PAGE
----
KPMG Impact Plan details people, planet and prosperity goals
KPMG has announced the publishing of its first global environmental, social and governance (ESG) plan, with the aim of helping the global organisation continue to strengthen its commitments and improve upon reporting on its progress.
“By harnessing our convening power, digital capabilities and expertise, KPMG has an opportunity and responsibility to help shape the lead on some of the critical issues the world faces, says CEO, Bill Thomas.
Measuring progress is key to accountability
In the plan, titled Our Impact Plan, KPMG both outlines new and existing ESG commitments with a focus on Planet, People, Prosperity and Governance and records its global ESG data comparing it against metrics outlined in the World Economic Forum’s Measuring Stakeholder Capitalism.
Incorporating both a roadmap to becoming net-zero by 2030 and a commitment to increasing inclusion and diversity, the plan both reaffirms KPMG’s long-standing commitment to the UN Global Compact principles and delivers against the UN Sustainable Development Goals (SDGs).
While KPMG has already made some important progress on the ESG front, the company still had a long way to go, acknowledged Jane Lawrie, Global Head of Corporate Affairs, adding that this new plan “allows us to measure our progess and hold ourselves accountable”.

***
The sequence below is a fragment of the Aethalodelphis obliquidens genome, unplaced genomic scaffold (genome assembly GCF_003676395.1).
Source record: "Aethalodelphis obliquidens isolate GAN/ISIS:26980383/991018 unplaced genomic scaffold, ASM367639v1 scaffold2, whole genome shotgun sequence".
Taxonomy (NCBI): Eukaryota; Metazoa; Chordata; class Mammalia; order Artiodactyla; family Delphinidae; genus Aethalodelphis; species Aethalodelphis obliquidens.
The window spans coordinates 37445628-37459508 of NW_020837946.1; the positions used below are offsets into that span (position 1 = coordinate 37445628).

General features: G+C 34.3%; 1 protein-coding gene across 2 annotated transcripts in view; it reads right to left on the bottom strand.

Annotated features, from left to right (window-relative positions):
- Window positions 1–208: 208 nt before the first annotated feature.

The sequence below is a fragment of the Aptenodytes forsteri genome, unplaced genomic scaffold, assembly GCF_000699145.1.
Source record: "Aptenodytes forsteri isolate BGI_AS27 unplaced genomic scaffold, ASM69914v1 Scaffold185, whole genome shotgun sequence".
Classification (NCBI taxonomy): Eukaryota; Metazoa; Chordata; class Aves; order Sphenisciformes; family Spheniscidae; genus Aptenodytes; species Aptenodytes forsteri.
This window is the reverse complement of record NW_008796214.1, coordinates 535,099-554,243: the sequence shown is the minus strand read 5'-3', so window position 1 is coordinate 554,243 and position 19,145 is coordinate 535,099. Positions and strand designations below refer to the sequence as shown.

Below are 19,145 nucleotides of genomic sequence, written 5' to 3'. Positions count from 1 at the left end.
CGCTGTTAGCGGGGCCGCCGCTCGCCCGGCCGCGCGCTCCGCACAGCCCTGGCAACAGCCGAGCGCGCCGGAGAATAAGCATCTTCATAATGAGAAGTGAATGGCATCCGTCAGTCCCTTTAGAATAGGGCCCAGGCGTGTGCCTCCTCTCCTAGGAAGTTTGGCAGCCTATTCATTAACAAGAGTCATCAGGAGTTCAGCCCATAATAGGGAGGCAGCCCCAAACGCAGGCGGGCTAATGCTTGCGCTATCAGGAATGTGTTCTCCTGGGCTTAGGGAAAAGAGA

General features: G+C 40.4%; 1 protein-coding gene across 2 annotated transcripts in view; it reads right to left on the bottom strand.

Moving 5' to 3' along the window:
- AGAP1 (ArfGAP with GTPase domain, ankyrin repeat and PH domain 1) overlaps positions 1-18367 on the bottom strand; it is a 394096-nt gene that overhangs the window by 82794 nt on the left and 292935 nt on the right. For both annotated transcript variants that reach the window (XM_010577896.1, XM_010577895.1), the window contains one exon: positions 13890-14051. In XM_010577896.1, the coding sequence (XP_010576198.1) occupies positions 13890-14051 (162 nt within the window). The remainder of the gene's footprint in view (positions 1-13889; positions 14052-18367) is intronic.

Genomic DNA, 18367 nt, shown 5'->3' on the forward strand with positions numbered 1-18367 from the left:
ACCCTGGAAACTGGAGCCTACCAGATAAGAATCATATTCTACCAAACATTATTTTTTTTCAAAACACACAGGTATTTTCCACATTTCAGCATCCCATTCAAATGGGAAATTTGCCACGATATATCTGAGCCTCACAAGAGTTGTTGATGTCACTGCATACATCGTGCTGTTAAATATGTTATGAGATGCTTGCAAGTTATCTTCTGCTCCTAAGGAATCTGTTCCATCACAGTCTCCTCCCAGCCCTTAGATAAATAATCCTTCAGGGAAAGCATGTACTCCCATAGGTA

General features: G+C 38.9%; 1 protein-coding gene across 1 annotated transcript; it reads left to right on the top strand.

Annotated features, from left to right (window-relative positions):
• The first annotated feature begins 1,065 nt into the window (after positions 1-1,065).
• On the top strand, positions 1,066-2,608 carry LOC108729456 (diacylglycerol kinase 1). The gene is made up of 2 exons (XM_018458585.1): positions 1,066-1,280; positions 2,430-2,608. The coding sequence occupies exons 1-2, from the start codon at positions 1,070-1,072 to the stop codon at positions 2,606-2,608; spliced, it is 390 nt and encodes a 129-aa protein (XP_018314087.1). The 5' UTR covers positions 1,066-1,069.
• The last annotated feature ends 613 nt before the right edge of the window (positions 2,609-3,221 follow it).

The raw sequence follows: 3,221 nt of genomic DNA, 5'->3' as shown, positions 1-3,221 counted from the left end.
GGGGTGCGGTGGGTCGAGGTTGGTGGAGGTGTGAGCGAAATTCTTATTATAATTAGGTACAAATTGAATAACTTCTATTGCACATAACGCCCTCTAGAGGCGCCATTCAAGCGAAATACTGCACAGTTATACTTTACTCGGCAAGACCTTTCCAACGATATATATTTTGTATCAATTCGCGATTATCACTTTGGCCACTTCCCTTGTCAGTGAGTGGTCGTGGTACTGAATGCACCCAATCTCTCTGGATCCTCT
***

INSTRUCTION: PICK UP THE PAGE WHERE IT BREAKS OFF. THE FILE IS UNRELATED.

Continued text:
Sustainability and diversity at heart of plan
Represented across four key categories, below is a summary of the ESG commitments of the accounting firm, which operates in 146 countries and boasts 227,000 people.
- Planet: We have pledged to become a net-zero carbon organisation by 2030 through reducing greenhouse gas emissions by 50 percent, achieving 100 percent renewable electricity, and offsetting our residual emissions.
- People: In 2020, we created a Collective Action Plan, drafted with input and participation from thousands of our colleagues, which will set ambitious goals for workplace diversity and equality.
- Prosperity: KPMG’s partnerships with UNESCO and other organisations helped us to support people severely impacted by the learning crisis, and through our recently launched KPMG IMPACT network, KPMG firms are supporting clients on their journeys towards sustainability and shaping the future ESG agenda.
- Governance: In 2020, we updated our global Code of Conduct and refreshed our Values. We are also using our position and expertise to help harmonize ESG metrics, which includes our work with the WEF IBC to create the Stakeholder Capitalism Metrics, in addition to having accepted positions at the IIRC, TCFD, Corporate Reporting Dialogue and SASB, among others.
Four CPG giants to fund sustainable accelerator programme
Breakthrough ideas can come from anywhere and anyone. That’s the premise behind the coming together of The Coca-Cola Company, Unilever and Colgate-Palmolive in the funding and support of world-leading brewer AB InBev’s 100+ Accelerator program.
These four consumer packaged goods multinationals will leverage both their size and resources to fast-track a shift toward sustainable solutions by mobilising some of the world’s sharpest thinkers to solve some of the world’s most pressing sustainability challenges.